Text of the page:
If you have an idea for a start-up, it will more than likely be based on the notion of creating something that serves an existing market, but does it a bit better than anyone else, or with some added extra – a unique value proposition – that nobody else matches. But even if it is a great idea, it is not sure to thrive.
The reason for this is both simple and harsh. While you may have come up with something a little different, you will still be trying to disrupt an existing market. That means you will be attempting to draw customers away from products or brands that they are already buying and are loyal to.
While a very good product may make some headway in luring away new customers, or successfully competing with them for new customers, you will nonetheless be rowing against the tide.
The tech sector is an obvious arena for this kind of innovation. Once there was no demand for PCs, because there were no such things. Nor was there demand for mobile phones or internet provision. But because these devices and technological developments emerged, suddenly there was a place for them and those who were quickest into the new market had first mover advantages.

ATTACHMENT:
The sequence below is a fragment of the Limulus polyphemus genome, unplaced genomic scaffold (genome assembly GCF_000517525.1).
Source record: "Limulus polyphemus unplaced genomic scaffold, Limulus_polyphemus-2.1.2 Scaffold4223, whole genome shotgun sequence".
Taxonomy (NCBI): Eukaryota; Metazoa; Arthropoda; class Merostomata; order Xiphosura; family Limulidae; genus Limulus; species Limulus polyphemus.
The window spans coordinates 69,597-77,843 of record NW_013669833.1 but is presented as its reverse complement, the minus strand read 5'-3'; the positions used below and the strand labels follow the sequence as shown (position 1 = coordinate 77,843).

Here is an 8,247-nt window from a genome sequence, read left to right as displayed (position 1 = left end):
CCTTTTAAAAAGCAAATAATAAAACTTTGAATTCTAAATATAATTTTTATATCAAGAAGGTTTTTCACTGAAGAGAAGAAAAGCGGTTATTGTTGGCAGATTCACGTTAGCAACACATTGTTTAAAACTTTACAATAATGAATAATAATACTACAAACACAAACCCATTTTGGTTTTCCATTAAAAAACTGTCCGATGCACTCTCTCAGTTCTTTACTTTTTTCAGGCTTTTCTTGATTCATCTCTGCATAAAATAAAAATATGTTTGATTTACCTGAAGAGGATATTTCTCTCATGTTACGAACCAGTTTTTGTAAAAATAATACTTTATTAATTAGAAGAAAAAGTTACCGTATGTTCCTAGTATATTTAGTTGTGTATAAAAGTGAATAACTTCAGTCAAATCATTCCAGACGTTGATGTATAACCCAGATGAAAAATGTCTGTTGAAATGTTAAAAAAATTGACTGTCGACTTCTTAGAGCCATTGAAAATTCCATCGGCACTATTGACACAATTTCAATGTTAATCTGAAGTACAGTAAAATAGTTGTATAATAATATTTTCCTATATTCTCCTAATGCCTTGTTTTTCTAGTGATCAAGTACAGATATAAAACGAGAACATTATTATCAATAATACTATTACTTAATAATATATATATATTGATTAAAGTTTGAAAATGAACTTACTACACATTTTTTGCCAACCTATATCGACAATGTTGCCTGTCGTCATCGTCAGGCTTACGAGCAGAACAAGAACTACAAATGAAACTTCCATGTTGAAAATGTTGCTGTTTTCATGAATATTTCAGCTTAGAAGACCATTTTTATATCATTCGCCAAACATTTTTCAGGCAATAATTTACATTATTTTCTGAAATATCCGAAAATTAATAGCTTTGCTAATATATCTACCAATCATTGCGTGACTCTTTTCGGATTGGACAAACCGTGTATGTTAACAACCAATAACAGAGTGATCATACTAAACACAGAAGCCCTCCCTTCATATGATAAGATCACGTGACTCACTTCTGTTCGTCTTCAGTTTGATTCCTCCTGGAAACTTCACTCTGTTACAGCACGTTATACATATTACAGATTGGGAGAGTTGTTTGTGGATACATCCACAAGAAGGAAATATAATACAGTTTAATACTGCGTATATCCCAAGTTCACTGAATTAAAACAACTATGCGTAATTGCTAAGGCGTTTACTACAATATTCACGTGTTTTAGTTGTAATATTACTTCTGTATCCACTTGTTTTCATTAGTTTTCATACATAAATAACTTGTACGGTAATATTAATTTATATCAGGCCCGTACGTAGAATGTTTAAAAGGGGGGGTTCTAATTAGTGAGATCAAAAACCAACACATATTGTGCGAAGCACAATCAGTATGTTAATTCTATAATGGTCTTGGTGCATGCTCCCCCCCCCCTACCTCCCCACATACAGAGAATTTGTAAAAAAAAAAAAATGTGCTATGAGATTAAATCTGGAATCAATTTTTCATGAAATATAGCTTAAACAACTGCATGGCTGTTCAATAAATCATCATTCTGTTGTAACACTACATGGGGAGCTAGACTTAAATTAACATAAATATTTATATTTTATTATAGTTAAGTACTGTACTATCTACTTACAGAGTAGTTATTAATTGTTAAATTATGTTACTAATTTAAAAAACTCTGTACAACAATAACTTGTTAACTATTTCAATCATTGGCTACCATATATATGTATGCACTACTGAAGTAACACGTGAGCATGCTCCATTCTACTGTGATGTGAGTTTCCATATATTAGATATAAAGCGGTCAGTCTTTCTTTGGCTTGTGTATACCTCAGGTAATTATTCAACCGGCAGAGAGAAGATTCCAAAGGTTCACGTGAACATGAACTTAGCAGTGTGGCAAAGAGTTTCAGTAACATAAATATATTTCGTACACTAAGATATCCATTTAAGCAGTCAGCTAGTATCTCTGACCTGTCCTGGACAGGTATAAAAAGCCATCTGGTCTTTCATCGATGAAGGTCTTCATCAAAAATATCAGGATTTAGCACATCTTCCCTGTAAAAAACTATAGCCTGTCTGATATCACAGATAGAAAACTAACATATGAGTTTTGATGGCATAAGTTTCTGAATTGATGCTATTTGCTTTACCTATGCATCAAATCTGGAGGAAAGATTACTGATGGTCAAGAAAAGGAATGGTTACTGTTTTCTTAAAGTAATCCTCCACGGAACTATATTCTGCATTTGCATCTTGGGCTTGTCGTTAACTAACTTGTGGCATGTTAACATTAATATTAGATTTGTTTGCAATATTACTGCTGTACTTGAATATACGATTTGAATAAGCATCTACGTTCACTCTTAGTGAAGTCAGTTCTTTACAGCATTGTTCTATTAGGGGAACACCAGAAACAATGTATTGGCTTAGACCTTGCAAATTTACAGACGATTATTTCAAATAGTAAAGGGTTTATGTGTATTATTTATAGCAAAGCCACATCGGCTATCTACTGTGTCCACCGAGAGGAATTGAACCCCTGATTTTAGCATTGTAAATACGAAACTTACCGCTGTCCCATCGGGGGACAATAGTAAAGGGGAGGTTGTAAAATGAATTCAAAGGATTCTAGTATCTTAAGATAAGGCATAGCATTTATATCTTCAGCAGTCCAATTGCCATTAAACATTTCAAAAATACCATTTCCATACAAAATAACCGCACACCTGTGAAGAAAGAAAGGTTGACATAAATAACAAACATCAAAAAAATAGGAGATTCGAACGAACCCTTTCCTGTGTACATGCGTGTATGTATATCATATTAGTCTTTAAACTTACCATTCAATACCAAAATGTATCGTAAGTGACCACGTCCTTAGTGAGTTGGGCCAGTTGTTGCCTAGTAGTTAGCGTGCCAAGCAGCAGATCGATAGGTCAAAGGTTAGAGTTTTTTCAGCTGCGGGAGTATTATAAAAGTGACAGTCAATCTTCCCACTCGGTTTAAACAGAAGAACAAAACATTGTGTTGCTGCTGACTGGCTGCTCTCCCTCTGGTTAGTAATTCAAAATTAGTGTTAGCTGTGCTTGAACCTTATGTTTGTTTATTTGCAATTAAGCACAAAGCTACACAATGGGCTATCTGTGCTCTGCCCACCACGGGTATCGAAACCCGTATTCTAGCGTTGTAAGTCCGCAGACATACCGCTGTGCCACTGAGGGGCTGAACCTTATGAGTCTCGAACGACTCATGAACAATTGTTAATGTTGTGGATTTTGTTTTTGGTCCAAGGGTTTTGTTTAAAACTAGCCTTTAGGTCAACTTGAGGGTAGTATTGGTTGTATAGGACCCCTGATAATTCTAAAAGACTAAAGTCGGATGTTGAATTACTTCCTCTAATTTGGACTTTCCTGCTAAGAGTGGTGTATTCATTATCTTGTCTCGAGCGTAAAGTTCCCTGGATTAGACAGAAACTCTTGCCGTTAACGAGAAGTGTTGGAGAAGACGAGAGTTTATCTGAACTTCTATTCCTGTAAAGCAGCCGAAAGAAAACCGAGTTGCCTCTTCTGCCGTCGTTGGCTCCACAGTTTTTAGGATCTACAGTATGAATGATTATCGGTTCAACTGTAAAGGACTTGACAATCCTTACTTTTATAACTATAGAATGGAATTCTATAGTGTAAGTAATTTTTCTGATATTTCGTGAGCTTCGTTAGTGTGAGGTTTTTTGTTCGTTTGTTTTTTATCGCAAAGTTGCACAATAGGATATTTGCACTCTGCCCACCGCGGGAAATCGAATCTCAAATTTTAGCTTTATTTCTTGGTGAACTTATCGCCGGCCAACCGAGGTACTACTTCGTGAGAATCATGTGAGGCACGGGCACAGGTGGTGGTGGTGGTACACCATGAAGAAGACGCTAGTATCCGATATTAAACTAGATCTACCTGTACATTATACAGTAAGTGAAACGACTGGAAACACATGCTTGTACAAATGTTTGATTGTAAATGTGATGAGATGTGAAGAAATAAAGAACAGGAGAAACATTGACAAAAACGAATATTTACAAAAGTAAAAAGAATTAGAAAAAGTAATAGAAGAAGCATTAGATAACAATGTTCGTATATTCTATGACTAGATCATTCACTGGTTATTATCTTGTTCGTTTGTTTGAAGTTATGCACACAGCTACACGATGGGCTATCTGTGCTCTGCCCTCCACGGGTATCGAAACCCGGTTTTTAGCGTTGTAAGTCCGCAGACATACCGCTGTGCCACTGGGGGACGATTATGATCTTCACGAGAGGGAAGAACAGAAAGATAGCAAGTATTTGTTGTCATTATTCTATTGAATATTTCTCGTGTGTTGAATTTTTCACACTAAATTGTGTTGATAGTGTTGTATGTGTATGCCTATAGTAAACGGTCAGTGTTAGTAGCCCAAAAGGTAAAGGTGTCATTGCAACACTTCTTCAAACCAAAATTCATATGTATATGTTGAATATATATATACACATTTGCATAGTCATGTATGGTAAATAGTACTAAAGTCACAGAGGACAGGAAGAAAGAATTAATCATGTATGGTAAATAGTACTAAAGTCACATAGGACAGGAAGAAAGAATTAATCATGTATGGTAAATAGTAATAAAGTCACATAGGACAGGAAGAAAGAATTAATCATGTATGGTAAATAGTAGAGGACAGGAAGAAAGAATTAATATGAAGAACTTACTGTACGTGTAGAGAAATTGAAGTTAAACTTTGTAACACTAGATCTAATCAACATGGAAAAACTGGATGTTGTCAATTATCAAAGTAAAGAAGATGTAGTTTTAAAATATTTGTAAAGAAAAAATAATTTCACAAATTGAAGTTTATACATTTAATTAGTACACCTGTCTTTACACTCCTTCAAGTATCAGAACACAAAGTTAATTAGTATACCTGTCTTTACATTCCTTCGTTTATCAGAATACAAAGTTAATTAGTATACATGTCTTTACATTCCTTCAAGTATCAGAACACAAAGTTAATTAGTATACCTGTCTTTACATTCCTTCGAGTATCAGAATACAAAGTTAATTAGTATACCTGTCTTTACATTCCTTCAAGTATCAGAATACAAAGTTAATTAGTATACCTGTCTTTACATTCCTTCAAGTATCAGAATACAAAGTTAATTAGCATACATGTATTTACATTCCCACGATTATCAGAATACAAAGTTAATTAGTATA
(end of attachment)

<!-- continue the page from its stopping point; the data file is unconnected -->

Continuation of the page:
What this means is you need a strategy that is somewhat different to trying to disrupt existing markets. Instead of trying to attract people by showing why your product is better, you need to offer wider education about what it is and how it will benefit people. This is what happened with the world-wide web in the 1990s – people had to learn what it could be used for and how to access it.
The Blue Ocean Strategy is the means by which you may best access new market spaces. As the name suggests, you will be entering a place resembling a vast, empty stretch of sea, where you don’t have to dodge or do battle with other vessels trying to sail in the same space as you.
Indeed, were you to offer a product like cruises to a great destination nobody had previously considered a good place to go on holiday, this could actually be a literal example!
The key is that you get to create the rules of the new marketplace. Any competitors that emerge will have to try to copy and improve on what you do.
In some cases, such as patents, the competition might be locked out. A good example was Polaroid, which was first to come up with instant photography. Eventually this market declined and the company folded, while now we have smartphones to meet this need. But in its time it was unique.
Not every company does this. For instance, in 1996 the English cheese maker Wensleydale was the first to come up with the idea of embedding cranberries in cheese, but did not patent the idea, meaning others have copied it.
Nonetheless, Wensleydale’s product is highly successful, showing that creating a new market can still be a route to success as wide as any blue ocean.